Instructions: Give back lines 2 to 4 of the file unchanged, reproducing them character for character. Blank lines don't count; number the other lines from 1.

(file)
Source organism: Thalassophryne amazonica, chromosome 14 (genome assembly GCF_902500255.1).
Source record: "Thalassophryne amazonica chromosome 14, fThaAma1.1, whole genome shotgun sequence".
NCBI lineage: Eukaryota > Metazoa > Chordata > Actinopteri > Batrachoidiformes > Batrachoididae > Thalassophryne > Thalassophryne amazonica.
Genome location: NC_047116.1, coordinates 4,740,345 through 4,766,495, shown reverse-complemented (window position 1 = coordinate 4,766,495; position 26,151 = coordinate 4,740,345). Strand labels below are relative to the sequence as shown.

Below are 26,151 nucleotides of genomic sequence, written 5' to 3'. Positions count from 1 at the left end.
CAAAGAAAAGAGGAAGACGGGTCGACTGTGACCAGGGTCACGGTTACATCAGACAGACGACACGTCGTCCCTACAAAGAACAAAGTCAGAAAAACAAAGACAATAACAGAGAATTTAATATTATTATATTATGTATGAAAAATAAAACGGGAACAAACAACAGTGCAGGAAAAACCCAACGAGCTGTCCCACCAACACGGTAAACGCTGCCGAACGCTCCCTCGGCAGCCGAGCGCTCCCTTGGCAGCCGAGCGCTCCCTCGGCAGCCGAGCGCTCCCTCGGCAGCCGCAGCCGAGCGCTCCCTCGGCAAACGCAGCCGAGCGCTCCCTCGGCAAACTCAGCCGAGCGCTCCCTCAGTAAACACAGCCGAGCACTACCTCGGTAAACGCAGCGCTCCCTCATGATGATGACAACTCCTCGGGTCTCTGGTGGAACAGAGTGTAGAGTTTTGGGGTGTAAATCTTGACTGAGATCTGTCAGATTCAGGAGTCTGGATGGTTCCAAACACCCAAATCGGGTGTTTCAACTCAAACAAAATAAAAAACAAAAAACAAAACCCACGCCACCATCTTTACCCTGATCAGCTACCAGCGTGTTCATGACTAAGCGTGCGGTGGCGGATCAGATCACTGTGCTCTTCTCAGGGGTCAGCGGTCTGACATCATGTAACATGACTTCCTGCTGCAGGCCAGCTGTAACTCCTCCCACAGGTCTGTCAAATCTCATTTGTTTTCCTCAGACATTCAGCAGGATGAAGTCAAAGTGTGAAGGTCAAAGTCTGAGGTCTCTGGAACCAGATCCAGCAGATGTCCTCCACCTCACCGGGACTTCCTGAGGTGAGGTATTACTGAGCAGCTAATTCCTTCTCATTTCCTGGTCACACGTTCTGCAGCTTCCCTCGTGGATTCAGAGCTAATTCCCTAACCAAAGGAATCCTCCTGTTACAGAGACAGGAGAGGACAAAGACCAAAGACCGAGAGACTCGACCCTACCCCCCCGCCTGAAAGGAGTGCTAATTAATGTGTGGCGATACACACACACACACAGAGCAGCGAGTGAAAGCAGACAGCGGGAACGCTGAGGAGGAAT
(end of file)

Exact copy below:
Source record: "Thalassophryne amazonica chromosome 14, fThaAma1.1, whole genome shotgun sequence".
NCBI lineage: Eukaryota > Metazoa > Chordata > Actinopteri > Batrachoidiformes > Batrachoididae > Thalassophryne > Thalassophryne amazonica.
Genome location: NC_047116.1, coordinates 4,740,345 through 4,766,495, shown reverse-complemented (window position 1 = coordinate 4,766,495; position 26,151 = coordinate 4,740,345). Strand labels below are relative to the sequence as shown.